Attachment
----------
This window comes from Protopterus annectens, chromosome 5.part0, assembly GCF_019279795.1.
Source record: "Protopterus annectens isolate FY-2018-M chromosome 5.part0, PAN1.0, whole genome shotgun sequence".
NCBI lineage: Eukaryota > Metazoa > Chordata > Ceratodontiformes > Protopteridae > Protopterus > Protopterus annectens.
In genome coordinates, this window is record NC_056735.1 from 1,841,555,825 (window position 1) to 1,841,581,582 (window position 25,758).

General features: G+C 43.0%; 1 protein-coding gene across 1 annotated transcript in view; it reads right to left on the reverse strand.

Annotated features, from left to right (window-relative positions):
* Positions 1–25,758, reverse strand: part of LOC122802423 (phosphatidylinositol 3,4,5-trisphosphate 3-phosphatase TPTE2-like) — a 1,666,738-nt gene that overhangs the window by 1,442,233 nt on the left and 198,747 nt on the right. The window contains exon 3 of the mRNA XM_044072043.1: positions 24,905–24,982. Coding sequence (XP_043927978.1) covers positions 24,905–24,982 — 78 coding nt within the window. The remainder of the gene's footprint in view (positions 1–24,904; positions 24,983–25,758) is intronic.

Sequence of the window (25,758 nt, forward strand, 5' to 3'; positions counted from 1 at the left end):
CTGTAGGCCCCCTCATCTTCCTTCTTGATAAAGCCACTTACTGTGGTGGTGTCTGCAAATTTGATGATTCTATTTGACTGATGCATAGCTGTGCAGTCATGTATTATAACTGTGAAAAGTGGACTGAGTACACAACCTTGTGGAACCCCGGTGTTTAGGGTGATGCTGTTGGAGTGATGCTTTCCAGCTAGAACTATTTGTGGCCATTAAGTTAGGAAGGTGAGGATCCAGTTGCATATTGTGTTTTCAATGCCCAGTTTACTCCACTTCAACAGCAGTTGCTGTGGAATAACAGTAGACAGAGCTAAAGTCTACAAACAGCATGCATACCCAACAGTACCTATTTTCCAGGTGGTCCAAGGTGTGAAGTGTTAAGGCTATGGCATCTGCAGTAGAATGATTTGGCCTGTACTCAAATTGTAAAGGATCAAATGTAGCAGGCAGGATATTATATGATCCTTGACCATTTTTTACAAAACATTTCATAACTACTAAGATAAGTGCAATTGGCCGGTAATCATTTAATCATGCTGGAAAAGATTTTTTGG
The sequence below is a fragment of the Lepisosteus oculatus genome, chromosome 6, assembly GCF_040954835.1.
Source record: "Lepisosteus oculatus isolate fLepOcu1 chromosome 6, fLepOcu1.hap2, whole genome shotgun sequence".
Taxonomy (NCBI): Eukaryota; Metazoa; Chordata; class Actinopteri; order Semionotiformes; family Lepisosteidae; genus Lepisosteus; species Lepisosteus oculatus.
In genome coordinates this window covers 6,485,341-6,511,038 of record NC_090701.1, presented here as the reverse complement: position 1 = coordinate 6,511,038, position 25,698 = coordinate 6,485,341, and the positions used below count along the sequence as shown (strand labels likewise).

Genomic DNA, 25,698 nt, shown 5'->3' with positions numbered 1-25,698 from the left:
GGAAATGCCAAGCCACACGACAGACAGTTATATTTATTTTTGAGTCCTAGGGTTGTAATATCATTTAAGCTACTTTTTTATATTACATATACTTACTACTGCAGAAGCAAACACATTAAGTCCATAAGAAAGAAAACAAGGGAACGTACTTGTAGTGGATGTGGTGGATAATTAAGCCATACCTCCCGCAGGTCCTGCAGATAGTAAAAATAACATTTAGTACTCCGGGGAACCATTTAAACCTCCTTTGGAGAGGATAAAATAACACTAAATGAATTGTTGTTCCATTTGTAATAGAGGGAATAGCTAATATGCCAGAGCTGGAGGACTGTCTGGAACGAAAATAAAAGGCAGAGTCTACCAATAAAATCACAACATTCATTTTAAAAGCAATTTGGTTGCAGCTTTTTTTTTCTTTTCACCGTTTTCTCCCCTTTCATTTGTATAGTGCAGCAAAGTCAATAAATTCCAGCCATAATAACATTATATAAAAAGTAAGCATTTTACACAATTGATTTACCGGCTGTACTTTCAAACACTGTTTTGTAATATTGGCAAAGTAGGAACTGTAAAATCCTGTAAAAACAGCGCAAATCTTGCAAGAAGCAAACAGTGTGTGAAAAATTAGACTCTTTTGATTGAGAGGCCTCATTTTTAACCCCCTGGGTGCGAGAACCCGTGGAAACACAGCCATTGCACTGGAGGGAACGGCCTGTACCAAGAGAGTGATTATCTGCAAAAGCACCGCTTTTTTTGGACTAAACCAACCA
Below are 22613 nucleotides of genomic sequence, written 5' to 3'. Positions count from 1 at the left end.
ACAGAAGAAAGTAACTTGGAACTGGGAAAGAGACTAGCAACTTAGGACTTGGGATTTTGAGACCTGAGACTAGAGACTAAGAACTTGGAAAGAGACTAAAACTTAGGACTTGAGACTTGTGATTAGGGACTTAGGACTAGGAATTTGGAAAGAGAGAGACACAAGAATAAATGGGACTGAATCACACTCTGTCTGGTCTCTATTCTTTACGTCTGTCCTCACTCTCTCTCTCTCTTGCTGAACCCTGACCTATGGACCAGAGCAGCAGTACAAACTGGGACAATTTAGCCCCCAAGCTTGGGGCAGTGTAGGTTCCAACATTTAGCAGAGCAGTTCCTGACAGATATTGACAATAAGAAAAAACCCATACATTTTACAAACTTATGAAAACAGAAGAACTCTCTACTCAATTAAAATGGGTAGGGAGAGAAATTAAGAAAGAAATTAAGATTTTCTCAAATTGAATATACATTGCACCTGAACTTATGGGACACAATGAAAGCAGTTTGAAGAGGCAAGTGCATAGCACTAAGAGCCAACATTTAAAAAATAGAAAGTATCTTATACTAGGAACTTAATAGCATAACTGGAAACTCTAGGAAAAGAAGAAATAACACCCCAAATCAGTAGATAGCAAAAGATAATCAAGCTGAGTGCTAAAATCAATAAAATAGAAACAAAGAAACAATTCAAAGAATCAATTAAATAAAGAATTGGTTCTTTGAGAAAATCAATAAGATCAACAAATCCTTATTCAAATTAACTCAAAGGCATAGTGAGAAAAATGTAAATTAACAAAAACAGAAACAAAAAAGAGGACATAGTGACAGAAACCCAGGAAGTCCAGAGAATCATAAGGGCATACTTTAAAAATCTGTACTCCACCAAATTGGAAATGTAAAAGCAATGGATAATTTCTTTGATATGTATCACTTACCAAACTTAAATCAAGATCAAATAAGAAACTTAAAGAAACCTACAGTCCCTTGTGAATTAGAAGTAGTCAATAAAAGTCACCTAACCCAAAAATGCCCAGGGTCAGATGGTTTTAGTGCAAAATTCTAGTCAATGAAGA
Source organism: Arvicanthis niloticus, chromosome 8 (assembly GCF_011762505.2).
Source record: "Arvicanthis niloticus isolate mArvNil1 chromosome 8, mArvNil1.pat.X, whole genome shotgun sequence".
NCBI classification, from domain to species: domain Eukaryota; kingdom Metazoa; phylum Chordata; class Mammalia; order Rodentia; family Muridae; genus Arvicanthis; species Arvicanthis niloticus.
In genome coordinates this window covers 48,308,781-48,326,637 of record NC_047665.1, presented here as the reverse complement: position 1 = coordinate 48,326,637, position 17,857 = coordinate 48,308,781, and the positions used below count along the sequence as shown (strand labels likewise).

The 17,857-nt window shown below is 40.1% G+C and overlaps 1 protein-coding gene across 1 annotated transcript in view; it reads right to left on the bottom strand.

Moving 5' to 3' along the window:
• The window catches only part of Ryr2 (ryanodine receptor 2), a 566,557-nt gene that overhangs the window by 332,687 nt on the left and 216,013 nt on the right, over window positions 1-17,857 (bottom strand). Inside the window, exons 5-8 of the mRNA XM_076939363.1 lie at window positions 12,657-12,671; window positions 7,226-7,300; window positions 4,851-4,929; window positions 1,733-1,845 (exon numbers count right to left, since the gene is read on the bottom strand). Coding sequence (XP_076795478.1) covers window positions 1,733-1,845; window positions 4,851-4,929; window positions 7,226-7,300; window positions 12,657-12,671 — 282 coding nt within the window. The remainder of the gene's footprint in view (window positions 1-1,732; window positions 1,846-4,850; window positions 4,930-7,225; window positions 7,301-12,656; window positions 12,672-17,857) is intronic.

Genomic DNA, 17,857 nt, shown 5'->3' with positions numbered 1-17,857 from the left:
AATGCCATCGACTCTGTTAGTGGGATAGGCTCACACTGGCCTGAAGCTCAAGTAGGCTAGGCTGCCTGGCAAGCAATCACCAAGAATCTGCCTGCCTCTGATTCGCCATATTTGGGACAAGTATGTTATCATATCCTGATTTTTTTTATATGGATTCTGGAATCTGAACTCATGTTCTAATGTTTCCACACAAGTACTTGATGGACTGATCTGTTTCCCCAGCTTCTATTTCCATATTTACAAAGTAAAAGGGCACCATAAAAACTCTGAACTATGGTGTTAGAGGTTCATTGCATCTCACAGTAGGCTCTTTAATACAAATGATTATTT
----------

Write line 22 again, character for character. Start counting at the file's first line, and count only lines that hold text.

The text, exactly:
The 17,857-nt window shown below is 40.1% G+C and overlaps 1 protein-coding gene across 1 annotated transcript in view; it reads right to left on the bottom strand.